Left Brain vs Right Brain… for half-brained people

 


Many of the commonly accepted ideas about right- brain and left-brain differences are nothing more than pop psychology and they most certainly do not represent well-documented science.

The best-supported distinctions about right and left hemisphere specialisation are about 95% of right-handed people have language in the left hemisphere and that the right hemisphere contributes more to emotional expression and spatial processing (such as reading maps). That’s about it! Most of the other ideas i.e. that the right brain is “artistic” while the left brain is “analytical” are not supported by precise, replicated experiments.

In fact, the whole thing dates to the 1860’s when two blokes by the names of Broca and Wernicke made some findings about the role of the left hemisphere in language. Then in the 1960’s Roger Sperry and his colleagues bisected the corpus callosum and other cerebral commissures (white matter connection between the hemispheres) of patients to control intractable epilepsy. They then found the separated hemispheres of their patients to have different specialised abilities, the left was mainly related to language comprehension and production, the right mainly related to spatial perception.
And that was all it took. The nutters jumped into action and soon long lists of supposed left-brain and right-brain functions were generated. The left-brain was associated with Western logic and the right brain with Eastern mysticism. Western education was supposed to neglect the right hemisphere and whole-brain learning became the goal. Children were classified as left brained or right brained based on simple tests that had no validity and no reliability.
This, in turn, lead to views that the right hemisphere was inactive and had to be ‘activated’ so whole industries sprung up with various wacky ways of turning on half your brain.

If it is starting to sound silly to you that’s because it is silly!

We do know that there is hemispheric specialisation. Brain scanning techniques like MRI are capable of pinpointing tiny areas of activity in the brain and many psychological functions are being found to involve one hemisphere more than the other. For example, trained musicians are said to use the left hemisphere a bit more for judgment of relative pitch. Object recognition is thought to be better on the right, guided visual search on the left, and so on. Eventually there will be a catalogue of thousands of skills that are better on the left or the right, or the front or the back, or in one lobe or another.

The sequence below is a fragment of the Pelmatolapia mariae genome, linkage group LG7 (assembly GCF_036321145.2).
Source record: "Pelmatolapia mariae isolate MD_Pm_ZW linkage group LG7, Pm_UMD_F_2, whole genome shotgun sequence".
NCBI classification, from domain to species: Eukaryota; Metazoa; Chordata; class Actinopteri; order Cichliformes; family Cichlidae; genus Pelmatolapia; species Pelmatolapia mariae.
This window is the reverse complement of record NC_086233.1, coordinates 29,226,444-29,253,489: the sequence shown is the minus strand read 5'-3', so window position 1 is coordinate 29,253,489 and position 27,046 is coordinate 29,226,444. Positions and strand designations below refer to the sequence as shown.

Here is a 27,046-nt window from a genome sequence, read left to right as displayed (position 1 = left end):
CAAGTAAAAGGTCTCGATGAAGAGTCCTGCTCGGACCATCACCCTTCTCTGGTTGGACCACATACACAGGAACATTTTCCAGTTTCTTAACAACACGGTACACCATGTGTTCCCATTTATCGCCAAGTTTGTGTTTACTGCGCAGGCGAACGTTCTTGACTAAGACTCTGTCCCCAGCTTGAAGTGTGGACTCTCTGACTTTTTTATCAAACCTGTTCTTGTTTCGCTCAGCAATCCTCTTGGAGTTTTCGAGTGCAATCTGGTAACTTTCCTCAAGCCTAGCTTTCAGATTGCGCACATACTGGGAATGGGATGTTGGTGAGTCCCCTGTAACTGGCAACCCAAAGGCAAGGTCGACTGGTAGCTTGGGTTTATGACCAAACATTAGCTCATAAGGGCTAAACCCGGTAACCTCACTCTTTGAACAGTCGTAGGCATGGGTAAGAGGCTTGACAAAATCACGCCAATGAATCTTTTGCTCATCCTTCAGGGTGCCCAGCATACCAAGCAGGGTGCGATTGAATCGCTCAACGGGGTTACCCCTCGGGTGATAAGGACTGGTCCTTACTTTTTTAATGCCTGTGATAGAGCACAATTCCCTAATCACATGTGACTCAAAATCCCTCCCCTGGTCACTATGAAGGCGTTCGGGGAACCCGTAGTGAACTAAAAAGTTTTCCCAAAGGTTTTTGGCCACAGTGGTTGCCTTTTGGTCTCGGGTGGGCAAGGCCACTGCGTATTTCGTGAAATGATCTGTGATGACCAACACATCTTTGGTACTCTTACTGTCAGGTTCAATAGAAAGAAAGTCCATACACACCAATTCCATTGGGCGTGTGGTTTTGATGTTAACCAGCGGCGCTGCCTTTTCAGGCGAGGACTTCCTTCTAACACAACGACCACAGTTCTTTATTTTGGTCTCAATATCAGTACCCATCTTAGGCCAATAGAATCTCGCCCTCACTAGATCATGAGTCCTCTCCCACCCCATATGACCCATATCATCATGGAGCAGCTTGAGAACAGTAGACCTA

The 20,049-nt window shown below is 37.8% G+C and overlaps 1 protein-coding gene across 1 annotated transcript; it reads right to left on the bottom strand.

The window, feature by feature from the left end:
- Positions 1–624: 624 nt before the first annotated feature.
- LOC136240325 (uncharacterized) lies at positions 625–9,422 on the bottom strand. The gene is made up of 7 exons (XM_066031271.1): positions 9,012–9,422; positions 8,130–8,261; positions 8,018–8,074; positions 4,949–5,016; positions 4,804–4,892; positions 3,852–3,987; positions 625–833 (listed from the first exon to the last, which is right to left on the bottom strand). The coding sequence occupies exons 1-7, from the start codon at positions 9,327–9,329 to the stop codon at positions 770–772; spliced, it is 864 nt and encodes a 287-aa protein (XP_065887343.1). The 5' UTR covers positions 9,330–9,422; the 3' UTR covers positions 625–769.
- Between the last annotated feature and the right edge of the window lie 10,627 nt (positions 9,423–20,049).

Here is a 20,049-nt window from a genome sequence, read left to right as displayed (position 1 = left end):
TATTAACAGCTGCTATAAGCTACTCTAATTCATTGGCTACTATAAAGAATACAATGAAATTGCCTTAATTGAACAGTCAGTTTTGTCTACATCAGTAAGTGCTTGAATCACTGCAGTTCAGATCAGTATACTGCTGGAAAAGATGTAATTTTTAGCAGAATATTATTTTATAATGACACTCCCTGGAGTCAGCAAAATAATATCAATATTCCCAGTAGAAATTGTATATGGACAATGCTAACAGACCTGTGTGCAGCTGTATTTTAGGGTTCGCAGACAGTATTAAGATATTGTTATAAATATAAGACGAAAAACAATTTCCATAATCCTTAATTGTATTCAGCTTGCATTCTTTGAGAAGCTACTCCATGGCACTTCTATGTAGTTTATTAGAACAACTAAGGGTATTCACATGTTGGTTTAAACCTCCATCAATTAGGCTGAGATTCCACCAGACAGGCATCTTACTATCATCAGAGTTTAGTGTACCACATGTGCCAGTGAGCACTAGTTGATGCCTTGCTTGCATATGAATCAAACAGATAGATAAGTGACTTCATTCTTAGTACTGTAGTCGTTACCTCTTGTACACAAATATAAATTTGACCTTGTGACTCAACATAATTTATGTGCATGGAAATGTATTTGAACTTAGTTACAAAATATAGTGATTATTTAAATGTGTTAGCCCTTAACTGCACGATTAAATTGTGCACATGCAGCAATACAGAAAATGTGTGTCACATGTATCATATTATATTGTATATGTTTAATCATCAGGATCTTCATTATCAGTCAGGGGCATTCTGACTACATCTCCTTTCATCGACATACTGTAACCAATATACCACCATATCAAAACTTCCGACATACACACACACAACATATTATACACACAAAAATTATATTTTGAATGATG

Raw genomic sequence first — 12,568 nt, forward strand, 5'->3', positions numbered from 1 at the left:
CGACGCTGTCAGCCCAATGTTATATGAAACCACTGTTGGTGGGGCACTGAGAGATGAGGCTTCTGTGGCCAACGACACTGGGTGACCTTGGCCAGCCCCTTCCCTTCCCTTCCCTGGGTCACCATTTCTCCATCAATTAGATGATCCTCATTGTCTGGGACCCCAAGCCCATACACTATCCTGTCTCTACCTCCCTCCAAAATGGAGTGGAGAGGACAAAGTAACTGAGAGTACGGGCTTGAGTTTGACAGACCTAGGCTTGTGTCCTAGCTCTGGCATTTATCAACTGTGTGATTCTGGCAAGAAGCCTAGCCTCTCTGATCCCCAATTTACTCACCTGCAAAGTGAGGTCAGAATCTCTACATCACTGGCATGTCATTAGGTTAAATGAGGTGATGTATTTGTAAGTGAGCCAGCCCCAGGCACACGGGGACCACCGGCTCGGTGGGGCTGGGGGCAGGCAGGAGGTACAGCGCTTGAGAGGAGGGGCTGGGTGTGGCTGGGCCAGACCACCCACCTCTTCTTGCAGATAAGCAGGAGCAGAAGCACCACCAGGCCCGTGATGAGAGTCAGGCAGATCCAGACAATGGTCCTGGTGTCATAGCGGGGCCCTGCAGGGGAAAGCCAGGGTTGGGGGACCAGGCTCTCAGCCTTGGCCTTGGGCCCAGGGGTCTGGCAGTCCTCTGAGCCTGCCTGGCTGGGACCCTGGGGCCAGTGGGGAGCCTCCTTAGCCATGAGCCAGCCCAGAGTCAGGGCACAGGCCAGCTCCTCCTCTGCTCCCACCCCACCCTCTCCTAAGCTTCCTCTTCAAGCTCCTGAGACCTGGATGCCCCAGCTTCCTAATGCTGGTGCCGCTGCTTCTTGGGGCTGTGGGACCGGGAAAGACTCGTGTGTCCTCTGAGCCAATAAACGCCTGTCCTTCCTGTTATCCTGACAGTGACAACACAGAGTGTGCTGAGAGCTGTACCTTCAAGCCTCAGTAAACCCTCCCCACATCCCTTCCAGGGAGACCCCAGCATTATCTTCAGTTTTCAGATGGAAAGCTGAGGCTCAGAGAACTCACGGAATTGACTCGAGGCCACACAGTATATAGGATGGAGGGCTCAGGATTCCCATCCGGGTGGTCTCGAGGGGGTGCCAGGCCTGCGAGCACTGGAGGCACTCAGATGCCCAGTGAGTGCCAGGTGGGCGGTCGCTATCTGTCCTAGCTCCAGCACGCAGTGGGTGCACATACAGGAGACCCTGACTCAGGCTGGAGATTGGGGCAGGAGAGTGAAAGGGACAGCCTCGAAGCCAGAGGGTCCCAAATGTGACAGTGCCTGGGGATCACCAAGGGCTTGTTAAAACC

But this is a far cry from “right brain-left brain thinking.” Why not “front-back” thinking? Let’s face it, some tasks will be performed well in the frontal lobes, others in the occipital lobe. Why not “mid-brain thinking” for the stuff the parietal lobe does well?

The reality is that the brain is full of specialised areas that are activated by particular tasks. In normal thinking, areas from various locations in the brain are activated at the same time, and they work together. In short, you are neither left-brained nor right-brained because the distinction does not exist.

Yes, we have two hemispheres that can operate independently and can have different abilities, but they are massively interconnected and they work together as long as you never have surgery to cut your corpus callosum.

You are whole-brained and everything works together!